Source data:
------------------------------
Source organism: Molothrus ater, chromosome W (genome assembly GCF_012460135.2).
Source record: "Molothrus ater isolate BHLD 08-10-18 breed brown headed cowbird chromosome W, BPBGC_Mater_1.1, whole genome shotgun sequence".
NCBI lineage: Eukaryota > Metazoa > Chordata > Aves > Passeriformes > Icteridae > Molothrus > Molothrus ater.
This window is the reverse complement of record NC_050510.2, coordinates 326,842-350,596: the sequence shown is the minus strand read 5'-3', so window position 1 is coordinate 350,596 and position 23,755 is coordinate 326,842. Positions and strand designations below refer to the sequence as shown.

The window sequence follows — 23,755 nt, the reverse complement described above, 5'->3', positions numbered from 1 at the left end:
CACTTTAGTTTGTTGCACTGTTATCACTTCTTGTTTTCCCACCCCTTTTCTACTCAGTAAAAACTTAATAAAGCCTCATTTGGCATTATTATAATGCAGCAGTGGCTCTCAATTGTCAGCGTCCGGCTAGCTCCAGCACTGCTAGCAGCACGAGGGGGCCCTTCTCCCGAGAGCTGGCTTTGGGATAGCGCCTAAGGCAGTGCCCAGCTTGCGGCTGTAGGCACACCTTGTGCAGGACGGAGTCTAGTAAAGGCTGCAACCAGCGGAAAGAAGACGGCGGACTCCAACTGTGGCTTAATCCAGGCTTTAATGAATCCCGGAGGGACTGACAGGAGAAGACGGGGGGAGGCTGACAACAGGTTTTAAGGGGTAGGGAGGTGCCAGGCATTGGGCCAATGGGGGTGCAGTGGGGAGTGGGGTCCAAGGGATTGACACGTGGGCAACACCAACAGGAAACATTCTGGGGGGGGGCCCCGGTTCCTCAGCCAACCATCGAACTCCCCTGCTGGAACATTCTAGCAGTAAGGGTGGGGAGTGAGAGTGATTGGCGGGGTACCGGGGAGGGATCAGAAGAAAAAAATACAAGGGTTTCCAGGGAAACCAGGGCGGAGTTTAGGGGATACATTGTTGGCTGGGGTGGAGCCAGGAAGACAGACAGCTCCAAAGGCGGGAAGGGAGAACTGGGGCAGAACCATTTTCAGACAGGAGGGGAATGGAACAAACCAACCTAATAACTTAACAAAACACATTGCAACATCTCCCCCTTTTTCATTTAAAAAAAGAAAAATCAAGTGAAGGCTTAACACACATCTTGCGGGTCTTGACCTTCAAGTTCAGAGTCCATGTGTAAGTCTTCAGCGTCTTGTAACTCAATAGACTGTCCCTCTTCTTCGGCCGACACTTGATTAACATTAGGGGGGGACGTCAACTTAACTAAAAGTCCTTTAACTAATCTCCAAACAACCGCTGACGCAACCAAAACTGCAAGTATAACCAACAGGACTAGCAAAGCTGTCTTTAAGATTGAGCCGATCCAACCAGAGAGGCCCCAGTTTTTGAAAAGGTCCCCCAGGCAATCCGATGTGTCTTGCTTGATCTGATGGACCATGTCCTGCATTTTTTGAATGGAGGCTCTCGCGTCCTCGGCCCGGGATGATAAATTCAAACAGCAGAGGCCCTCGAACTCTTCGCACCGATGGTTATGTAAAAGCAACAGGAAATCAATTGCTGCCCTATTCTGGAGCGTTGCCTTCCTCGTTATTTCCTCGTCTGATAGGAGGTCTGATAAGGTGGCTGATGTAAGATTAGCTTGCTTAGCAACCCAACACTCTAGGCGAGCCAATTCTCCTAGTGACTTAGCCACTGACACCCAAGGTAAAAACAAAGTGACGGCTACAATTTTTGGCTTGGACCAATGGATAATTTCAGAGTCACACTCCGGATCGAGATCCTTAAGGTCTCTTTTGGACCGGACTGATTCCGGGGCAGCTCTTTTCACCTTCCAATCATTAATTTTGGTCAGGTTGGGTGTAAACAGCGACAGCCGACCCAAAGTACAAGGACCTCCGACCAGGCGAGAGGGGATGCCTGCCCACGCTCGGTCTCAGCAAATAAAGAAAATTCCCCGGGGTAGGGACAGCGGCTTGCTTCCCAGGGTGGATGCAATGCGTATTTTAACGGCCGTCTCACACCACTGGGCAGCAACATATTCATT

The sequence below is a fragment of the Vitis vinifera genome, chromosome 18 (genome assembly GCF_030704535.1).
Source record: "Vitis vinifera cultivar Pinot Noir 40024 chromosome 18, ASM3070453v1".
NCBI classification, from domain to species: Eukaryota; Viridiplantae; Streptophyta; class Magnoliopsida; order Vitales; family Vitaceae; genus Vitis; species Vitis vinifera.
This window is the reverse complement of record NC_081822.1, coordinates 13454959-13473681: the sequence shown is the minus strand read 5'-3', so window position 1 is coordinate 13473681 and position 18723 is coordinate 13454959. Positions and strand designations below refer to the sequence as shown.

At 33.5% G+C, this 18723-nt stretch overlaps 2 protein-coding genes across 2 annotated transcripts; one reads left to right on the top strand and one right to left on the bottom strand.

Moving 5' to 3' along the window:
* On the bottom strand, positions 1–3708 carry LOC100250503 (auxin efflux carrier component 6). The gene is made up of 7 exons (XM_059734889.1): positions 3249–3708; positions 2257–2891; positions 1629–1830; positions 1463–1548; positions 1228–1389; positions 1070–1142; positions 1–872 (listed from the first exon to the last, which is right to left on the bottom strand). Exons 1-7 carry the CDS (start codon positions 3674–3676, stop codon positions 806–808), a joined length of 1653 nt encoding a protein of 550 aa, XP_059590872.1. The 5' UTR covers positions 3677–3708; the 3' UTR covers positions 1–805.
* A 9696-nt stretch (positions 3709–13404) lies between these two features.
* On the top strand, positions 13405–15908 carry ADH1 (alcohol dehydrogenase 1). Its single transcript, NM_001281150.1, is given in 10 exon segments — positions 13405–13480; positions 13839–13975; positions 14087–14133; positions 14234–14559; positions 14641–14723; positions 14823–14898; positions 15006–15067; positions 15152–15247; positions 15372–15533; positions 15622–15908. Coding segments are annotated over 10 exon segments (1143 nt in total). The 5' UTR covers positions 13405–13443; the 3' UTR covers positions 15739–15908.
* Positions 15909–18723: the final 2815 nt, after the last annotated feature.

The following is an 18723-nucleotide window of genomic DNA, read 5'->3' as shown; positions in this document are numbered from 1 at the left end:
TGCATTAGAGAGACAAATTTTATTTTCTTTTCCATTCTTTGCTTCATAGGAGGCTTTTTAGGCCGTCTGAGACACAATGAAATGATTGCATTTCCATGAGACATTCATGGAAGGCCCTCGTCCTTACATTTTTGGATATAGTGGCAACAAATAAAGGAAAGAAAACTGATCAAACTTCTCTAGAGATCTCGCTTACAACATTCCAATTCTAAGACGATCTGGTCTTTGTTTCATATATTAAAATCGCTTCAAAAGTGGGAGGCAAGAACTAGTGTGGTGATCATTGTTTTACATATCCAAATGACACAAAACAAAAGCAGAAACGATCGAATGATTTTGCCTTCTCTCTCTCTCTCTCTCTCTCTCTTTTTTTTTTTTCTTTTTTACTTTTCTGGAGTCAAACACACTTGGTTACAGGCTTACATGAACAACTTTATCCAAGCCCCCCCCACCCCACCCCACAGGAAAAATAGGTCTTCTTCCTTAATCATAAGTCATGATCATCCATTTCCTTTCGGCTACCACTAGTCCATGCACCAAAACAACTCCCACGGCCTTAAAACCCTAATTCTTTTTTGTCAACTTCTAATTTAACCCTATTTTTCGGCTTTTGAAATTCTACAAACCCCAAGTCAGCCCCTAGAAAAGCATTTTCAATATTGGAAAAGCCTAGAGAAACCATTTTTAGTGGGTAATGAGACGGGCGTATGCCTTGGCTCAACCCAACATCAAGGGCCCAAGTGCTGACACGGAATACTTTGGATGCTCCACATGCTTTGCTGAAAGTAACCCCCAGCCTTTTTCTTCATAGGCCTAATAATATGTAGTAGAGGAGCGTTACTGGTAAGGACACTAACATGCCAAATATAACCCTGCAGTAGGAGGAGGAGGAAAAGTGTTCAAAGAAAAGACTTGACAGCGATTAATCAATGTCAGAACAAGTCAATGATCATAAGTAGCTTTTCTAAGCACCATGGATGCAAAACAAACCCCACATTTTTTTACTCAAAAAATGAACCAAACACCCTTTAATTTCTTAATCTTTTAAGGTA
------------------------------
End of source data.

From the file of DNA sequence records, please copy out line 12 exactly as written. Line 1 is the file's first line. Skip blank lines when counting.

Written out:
Moving 5' to 3' along the window: